Blog Deep Thoughts

Walking The Black Dog: Living with Depression

black-dogI’ve struggled for years with depression since I was in junior high. I’ve never been clinically diagnosed or medicated, but I know that I’ve spent some time walking the black dog.

If you’ve never heard this phrase before, you’re probably not alone in that. It’s not an incredibly popular phrase, but it’s definitely something a history major like me would use to describe his situation. You see, phrase was first used by writer Samuel Johnson and then brought into the modern vernacular by Winston Churchill.

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The Simple Things

I’m sitting next to my wife. She’s on her side of the couch. I’m in my wingback chair. It’s a quiet, spring Sunday afternoon. Our lovely daughter is sleeping before we head back to church.

We’re both relaxing after a nice lunch and some well-timed dessert. Birds are chirping in the backyard of our new house and just enough sunlight is pouring in through our windows so that we don’t need the lights on.

2015-02-23 23.11.57We’re watching some reruns on Netflix, and my wonderful wife is laughing deeply at an episode she’s probably seen a half-dozen times. I love that about her. Despite the ups and downs—and she’s had some pretty drastic downs lately, having had brain surgery and whatnot—she still loves to laugh.

It’s the simple things: the laugh of a loved one, the mischievous smile of a child, the sometimes annoying companionship of a tiny dog.

It’s the simple things that make up life, the simple joys of the life God gives us, glimpses of the life that God wants us to have.

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Holiness – Purpose & Purity

Holiness is not purity, which is how we often think of it. Purity is only part of the whole of holiness. We remain pure for a purpose, to do the work of God. We must have both to be truly holy.

[Featured image via]

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Psalm for the Depressed


I’ve struggled with depression at various times in my life, and I read this psalm today as part of my Bible reading plan. It struck a chord with me in so many ways. If you’ve ever dealt with depression, I hope this passage connects with you, too. (Check out “The Black Dog” featured in The Weekly 1.6, also.)

How long, Lord? Will you forget me forever?
How long will you hide your face from me?
How long must I wrestle with my thoughts
and day after day have sorrow in my heart?
How long will my enemy triumph over me?

Look on me and answer, Lord my God.
Give light to my eyes, or I will sleep in death,
and my enemy will say, “I have overcome him,” and my foes will rejoice when I fall.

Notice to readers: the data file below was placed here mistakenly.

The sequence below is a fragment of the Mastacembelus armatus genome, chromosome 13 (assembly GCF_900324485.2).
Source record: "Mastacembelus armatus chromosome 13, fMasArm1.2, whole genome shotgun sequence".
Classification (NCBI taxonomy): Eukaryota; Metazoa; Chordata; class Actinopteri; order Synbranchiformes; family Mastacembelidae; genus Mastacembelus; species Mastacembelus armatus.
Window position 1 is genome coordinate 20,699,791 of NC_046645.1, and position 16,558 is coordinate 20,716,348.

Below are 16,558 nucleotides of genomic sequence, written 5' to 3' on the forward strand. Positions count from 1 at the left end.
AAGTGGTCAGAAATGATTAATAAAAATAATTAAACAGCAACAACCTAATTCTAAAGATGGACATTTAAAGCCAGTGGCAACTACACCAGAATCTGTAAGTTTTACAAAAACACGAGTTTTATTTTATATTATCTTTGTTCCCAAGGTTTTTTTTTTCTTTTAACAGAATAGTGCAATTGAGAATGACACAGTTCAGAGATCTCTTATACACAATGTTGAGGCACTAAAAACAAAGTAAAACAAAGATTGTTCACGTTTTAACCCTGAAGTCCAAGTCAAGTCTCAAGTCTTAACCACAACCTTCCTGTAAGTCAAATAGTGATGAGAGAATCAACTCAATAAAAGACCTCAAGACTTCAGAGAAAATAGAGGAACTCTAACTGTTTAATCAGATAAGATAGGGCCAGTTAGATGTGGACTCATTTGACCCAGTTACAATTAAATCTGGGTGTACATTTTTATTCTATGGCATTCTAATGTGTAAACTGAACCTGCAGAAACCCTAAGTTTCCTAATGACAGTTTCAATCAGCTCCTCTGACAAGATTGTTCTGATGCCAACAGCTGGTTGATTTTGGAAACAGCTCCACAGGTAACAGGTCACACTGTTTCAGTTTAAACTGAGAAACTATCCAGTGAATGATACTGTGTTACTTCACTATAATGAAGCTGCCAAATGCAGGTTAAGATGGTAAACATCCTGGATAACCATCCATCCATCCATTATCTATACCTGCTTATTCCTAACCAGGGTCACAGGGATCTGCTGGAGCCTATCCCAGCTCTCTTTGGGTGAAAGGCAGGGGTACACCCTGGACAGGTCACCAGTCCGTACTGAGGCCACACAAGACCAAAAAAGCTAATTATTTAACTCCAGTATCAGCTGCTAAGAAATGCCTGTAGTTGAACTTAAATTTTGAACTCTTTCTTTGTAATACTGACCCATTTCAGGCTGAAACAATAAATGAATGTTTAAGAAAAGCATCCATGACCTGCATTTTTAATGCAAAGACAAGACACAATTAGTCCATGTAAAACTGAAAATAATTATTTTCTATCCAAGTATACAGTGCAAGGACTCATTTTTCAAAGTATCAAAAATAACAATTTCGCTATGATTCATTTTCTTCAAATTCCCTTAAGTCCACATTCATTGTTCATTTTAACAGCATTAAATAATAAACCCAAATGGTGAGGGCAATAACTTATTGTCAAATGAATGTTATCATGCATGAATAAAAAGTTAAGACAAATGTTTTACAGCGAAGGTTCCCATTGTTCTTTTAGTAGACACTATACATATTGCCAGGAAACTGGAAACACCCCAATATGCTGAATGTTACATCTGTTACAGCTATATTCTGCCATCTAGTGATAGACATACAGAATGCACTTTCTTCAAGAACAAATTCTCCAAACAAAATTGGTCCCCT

But I trust in your unfailing love;
my heart rejoices in your salvation.
I will sing the Lord’s praise,
for he has been good to me.

‭‭Psalm‬ ‭13:1-6‬ ‭NIV‬‬

[Image via Michael Tuszynski/CreationSwap]

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Ragging and Bragging

Humility is not one of my most notable virtues. I may not always come off as arrogant, but I’m pretty sure that I’m more than sure of myself most of the time.

At the same time, I’m also prone to brutal self-criticism. Yeah, I’m a mess.

I walk and talk like I’m the most confident person in the world, and sometimes…sometimes, I even fool myself. But not for long.

No, I crash pretty quickly, and amidst the wreckage all I can find is self-doubt, second-guessing, and despair.

But enough about me and how I’m in this cycle of “bragging and ragging.” It’s time to break that pattern.

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Re-Contextualizing Jesus

I love a good story, especially one in which I can place myself. It helps the story transcend the page and become a “mental movie,” an immersive experience that draws upon the imagination as upon one’s own sense of self.

The Bible contains many such stories. Stories full of flawed, broken people. who are just as flawed and broken as we, making the same stupid mistakes that we would likely make in their circumstances.

Of course, when we read ourselves into Bible stories, we run the risk of reading our own thoughts and interpretations into the Scripture as opposed to letting it speak to itself. But that’s not what I want to talk about today, though I probably should at some point.

For now, however, I’d rather talk about the dangerous practice of re-contextualizing Jesus.

You may have already heard the term “decontextualizing,” which happens when we remove something or someone like Jesus from His original context, stripping Him from the culture and larger narrative of Scripture. This happens all the time, but at the same time, it doesn’t. Confused? Good. That’s what I’m here for.